This production comes across as a xerox copy of martial arts cinemas finest

A joke that comes from truth is that one of the reasons for the popularity of Kung Fu movies on home cinema formats is the option to fast forward all the talky bits. With WellGoUSA bringing “Grandmaster of Kung Fu” to Blu ray this month comes an opportunity to watch a feature that tries to rectify that!

Buy This Title
on Amazon by clicking on the image below

With the retirement of the current president of the Wu Shu association, a challenge is offered. Whoever is victorious at the end will be the new Chairman. The aggressive Zhao sees off all comers until the arrival of Huo Yangjia (Dennis To). Zhao is almost beaten but takes advantage of his opponent to obtain a tainted victory. At the same time, the Japanese gain permission to open a martial arts school in Tianjin. Bitterly opposed to this, the heads of the martial arts schools go to an invitation where they are confronted by the associates of Colonel Takeda (Naomen Eerdeni) who state Japanese Aikido is superior to Chinese Boxing. After several masters are beaten, Zhao takes up the challenge only to be bested. As Huo Yangjia arrives, he implores him to take on the Japanese competitor. Emerging the winner, Huo Yangjia is drawn into the conflict which only escalates as the Japanese occupation takes over Tianjin. Ultimately it will come down to a final battle between Huo and Takeda to decide the future of martial arts.

Watching “The Grandmaster of Kung Fu” is to experience a strong sense of déjà vu. Whilst we often see recycling of images and sequences in cinema, this production comes across as a xerox copy of martial arts cinemas finest. Remember that “Sick men of Asia” sequence in “Fist of Fury”? Well, a variation crops up here. The defeated Zhao’s demand that Huo battles the Japanese master is reminiscent of a similar scene in “Ip Man 2” – just transpose a Japanese fighter for a western one, courtesy of kung fu where the combatants duel without appearing to do so. Check that off the list and so on. Now there is nothing wrong with imitation if done well and for the most part the action sequences are well done, clearly shot and framed. There is some minimal wire enhancement at play as well which never distracts from what we are seeing. The problem is that it does become over familiar as we’ve seen these scenes before. It is further hindered by the budget constraints. The entire martial arts community of Tianjin appears to resemble about 20 people with apparently just the one student amongst them. So when Takeda remarks about the failing of the Chinese martial arts community you could argue he has a point. Then again, he appears to be occupying Tianjin with about 16 men so it could go both ways. This is not to knock the piece due to its financial limitations, more that it exposes itself in copying sequences of features that had bigger budgets and production values.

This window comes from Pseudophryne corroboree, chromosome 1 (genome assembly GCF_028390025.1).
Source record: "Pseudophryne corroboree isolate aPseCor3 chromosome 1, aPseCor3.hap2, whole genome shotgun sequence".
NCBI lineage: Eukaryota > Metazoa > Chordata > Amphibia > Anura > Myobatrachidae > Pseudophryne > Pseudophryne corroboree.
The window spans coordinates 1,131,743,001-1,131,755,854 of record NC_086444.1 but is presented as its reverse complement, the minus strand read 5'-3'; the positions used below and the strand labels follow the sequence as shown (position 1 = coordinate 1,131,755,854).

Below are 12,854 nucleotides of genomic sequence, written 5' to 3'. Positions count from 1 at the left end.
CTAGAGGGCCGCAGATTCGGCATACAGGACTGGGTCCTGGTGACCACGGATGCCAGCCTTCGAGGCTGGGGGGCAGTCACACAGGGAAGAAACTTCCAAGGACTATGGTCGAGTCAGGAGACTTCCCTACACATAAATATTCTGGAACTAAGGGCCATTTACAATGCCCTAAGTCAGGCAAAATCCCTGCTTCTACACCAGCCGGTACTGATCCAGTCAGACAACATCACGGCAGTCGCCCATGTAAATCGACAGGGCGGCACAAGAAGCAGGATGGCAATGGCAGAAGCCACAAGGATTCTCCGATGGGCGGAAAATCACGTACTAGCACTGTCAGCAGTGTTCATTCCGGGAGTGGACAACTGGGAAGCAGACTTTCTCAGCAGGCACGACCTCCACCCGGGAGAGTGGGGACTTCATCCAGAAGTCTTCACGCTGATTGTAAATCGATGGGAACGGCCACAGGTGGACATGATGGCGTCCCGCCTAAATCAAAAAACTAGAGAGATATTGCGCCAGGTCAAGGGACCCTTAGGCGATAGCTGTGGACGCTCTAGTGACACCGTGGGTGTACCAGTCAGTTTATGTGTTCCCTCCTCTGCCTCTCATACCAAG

Over the past couple of decades, there has been a gradual repositioning of classic martial arts heroes as patriotic warriors fighting against oppressors. After what seemed an endless series of Ip Man films (some also featuring Dennis To), it appears now to be the turn of Huo Yuanjia. If Dennis To struggles to bring the character to life emotionally then it is largely down to the script not giving him anything to really work with. We are presented with the classic martial arts hero. Virtuous, noble but also rather dull. Martial arts is his life and family is pretty left behind until the plot demands otherwise. His wife is presented as a distraction from his obligations to the martial world. A stereotypical role that takes us back about 50 years. It leaves us with nothing to engage with on screen, leaving the viewer as a passive observer. The plot again is a distillation of numerous previous features. In fact disregard all the surroundings, this is a narrative purely about martial arts. The opening act is to find a new chairman of the Wushu association. The middle arc is around the Japanese setting up a martial arts school. The final one the inevitable showdown and ultimate superiority of Chinese Kung Fu. With a running time of only 74 minutes, there is no time for any nuance or character development.

What does intrigue is the reference to the Japanese bringing western influence to China. The repackaging of the classic martial arts heroes has been a part of a patriotic movement that makes Reagan-era America look positively liberal. The Japanese occupation is fertile territory to be mined and here is no exception. All the Japanese are irredeemably bad. Even Takeda the more considered character has no scruples about his intentions. Martial art is therefore a battle ground of philosophy. Zhao’s aggressiveness and Takeda’s need to win are juxtaposed with Huo’s believe in defense as a form of attack. It’s not just about victory, it’s the ideology in conflict too. The western influence lines are what adds a layer of interest even though nothing comes of it. The Japanese are representative of western villainy too. We just never see it on screen. These are throwaway comments but act as a reminder of the politics at play in the modern day.

With a reduced running time that is barely about feature length, “Grandmaster of Kung Fu” doesn’t stick around too long to get boring. As a B level production, it does exactly what it sets out to do and does it serviceably. If you are in the mood for some Kung Fu, it will certainly pass the time nicely. If you are looking for something original, then perhaps would be wisest to look elsewhere. For when you create a feature that imitates what has gone before then you lack an identity of your own.